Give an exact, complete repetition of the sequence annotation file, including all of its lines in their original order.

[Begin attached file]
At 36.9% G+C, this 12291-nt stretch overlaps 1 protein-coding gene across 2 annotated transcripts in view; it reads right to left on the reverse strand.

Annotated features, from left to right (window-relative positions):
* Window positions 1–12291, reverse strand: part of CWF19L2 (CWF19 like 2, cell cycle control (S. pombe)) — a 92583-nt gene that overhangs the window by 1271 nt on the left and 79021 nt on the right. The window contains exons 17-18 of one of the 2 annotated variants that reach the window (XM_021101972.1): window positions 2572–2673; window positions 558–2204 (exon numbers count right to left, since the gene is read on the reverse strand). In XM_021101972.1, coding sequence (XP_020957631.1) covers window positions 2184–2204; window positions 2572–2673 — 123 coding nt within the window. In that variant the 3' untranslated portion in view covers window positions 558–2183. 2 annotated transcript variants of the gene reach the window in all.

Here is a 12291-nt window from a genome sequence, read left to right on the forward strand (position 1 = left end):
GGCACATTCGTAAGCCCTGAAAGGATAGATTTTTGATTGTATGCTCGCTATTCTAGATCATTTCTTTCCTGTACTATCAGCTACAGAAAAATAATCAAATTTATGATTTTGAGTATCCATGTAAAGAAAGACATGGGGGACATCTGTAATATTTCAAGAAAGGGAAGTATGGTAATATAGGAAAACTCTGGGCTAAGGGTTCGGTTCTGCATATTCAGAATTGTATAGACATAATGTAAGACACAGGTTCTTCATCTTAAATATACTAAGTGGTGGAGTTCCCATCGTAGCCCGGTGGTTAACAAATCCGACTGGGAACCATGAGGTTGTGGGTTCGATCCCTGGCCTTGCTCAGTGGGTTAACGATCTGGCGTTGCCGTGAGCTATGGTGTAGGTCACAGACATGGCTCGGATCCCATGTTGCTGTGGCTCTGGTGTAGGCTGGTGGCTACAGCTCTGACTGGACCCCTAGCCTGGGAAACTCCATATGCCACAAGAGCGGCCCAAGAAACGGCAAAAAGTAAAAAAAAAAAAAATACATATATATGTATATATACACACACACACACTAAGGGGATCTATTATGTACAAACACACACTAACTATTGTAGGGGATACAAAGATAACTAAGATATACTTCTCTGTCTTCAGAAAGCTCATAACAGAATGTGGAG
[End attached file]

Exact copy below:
At 36.9% G+C, this 12291-nt stretch overlaps 1 protein-coding gene across 2 annotated transcripts in view; it reads right to left on the reverse strand.

Annotated features, from left to right (window-relative positions):
* Window positions 1–12291, reverse strand: part of CWF19L2 (CWF19 like 2, cell cycle control (S. pombe)) — a 92583-nt gene that overhangs the window by 1271 nt on the left and 79021 nt on the right. The window contains exons 17-18 of one of the 2 annotated variants that reach the window (XM_021101972.1): window positions 2572–2673; window positions 558–2204 (exon numbers count right to left, since the gene is read on the reverse strand). In XM_021101972.1, coding sequence (XP_020957631.1) covers window positions 2184–2204; window positions 2572–2673 — 123 coding nt within the window. In that variant the 3' untranslated portion in view covers window positions 558–2183. 2 annotated transcript variants of the gene reach the window in all.

Here is a 12291-nt window from a genome sequence, read left to right on the forward strand (position 1 = left end):
GGCACATTCGTAAGCCCTGAAAGGATAGATTTTTGATTGTATGCTCGCTATTCTAGATCATTTCTTTCCTGTACTATCAGCTACAGAAAAATAATCAAATTTATGATTTTGAGTATCCATGTAAAGAAAGACATGGGGGACATCTGTAATATTTCAAGAAAGGGAAGTATGGTAATATAGGAAAACTCTGGGCTAAGGGTTCGGTTCTGCATATTCAGAATTGTATAGACATAATGTAAGACACAGGTTCTTCATCTTAAATATACTAAGTGGTGGAGTTCCCATCGTAGCCCGGTGGTTAACAAATCCGACTGGGAACCATGAGGTTGTGGGTTCGATCCCTGGCCTTGCTCAGTGGGTTAACGATCTGGCGTTGCCGTGAGCTATGGTGTAGGTCACAGACATGGCTCGGATCCCATGTTGCTGTGGCTCTGGTGTAGGCTGGTGGCTACAGCTCTGACTGGACCCCTAGCCTGGGAAACTCCATATGCCACAAGAGCGGCCCAAGAAACGGCAAAAAGTAAAAAAAAAAAAAATACATATATATGTATATATACACACACACACACTAAGGGGATCTATTATGTACAAACACACACTAACTATTGTAGGGGATACAAAGATAACTAAGATATACTTCTCTGTCTTCAGAAAGCTCATAACAGAATGTGGAG